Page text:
Let’s face it: tracking is the “ugly duckling” of business marketing. Tracking isn’t as sexy as traffic or conversion, so it’s rarely discussed and often overlooked. Sometimes you’ll only remember tracking AFTER you’ve launched a marketing campaign and at that point it’s too late.
Sound familiar? Don’t worry, it’s happened to all of us.
Unfortunately, you can’t retroactively add tracking mechanisms to measure your marketing campaign performance. So you need to think about this stuff before you turn your ads on, before you click send on an email blast, and before you invest time and money into any traffic or conversion optimization strategy.
Why Is Tracking So Important?
Everyone says tracking is important, but have you ever really thought about why it is? Couldn’t you get away with just focusing on driving more traffic and more conversions and be successful?
The truth is no, you can’t. You absolutely will not be successful with online marketing without proper tracking in place. Here’s why…
First, you need tracking so you can “cut the fat” and ditch any campaigns that are losing money. Not every campaign you launch will be successful. And since that’s true, you need a way to determine which campaigns are wasting your time and money.
Second, you need tracking so you can reinvest more of your budget into the campaigns that are generating positive ROI. One of my private clients was able to boost profits by 50 percent simply by turning off an unprofitable ad campaign and reinvesting the same ad budget into a profitable campaign. No change in ad spend. Just 50 percent more profit in my client’s bank account.
That’s why tracking is so important.
The 5 Elements You Need
OK, hopefully now you’re convinced you need tracking — but what does that mean in practice? Well, it means you need the following tracking systems in your business:
- Website Analytics: This one should be obvious. You have to track how much traffic you get from all of your marketing and advertising campaigns. Plus, how many of those visitors convert to leads via webform submissions.
- Phone Tracking: I’m always surprised by how many businesses do NOT have phone call tracking in place. It’s such a simple tactic to track how many phone calls are generated from each of your marketing and advertising campaigns. For example, you can use a different phone number for each of your campaigns and then you’ll easily know how many calls came in from each one.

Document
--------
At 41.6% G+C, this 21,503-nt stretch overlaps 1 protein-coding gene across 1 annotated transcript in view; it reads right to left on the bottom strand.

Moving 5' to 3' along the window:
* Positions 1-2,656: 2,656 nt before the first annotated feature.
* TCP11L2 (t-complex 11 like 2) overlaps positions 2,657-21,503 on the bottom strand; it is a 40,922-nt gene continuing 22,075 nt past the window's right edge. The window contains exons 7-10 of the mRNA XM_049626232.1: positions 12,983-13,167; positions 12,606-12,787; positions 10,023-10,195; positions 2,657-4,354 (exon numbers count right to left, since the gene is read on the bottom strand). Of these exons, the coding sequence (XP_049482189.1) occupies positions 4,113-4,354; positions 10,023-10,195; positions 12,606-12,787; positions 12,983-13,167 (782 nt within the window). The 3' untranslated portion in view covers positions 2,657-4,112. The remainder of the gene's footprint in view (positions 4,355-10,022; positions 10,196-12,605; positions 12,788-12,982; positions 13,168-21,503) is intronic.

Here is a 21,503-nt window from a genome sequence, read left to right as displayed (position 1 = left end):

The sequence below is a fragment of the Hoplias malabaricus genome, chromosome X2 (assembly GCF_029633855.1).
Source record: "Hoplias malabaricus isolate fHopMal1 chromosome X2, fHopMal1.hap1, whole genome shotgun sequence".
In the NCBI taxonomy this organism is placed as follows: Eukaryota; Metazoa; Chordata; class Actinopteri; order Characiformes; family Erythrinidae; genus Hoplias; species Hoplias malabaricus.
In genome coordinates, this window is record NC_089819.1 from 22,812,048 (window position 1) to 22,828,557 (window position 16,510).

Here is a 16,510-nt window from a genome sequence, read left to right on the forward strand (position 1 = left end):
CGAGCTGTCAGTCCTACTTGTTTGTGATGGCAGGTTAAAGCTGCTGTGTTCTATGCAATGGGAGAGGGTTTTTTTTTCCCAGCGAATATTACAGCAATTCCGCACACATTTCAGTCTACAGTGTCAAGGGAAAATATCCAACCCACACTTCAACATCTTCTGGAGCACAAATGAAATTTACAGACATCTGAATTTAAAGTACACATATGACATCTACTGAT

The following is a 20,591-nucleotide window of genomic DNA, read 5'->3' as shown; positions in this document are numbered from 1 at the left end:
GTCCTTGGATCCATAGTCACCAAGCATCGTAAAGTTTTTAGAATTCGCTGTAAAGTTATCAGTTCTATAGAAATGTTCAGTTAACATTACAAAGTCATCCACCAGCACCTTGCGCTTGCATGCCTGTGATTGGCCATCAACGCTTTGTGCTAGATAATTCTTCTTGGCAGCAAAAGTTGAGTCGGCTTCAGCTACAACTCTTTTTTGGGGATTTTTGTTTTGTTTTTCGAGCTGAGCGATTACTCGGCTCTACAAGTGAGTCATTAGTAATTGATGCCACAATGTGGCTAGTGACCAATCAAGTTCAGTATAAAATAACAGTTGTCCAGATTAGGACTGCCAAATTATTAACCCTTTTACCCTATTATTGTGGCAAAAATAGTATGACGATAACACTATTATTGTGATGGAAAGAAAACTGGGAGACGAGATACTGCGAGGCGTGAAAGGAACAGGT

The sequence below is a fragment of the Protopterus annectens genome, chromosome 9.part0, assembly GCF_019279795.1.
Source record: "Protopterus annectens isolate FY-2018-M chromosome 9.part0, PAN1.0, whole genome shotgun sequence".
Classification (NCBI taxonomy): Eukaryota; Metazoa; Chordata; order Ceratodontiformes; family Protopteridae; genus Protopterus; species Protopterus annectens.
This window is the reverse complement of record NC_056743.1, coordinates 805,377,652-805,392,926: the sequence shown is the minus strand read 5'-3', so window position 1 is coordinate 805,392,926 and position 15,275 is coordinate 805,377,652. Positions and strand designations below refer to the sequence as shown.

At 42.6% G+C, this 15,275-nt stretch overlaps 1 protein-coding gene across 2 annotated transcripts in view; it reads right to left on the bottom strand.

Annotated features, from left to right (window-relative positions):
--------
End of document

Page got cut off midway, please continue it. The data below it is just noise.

- CRM Tracking: This one is a little more complicated. As you see I listed these in order of complexity, but they are all necessary nonetheless. A customer relationship management (CRM) system is simply a database to store your leads, sales, and any other business contacts. Popular CRMs are Salesforce and Infusionsoft. You can also use an Excel file or a Google Spreadsheet to get started. CRM tracking is critical for non-e-commerce businesses; e-commerce businesses can track all of their sales using website analytics since the sales all occur online. However, non-e-commerce businesses make sales over the phone and in-person where website analytics can not help you. As long as you track the source of traffic and how many leads and sales were generated, then you can measure the effectiveness of each of your campaigns.
- Split Testing: Split testing, or A/B testing, is really a conversion optimization tactic. However, I include it here because split testing is worthless unless you are tracking everything correctly. For example, if you’re split testing a webpage, then you need to measure how that impacts the number of phone calls (phone call tracking), the number of Web form submissions (website analytics), and the number of overall leads and sales (CRM tracking).
- KPI Tracking: The four elements above are all tracking systems you need to measure performance. KPI tracking is how we bring it all together into a concise list of metrics that will give you X-ray vision into all of your marketing campaigns. A KPI is a key performance indicator. Any data point that gives you insight into your marketing performance could be a KPI. As the business owner or marketing manager, it’s your job to monitor the correct KPIs — and then make data-based decisions to improve your overall marketing performance.
A version of this post originally appeared on the author’s blog.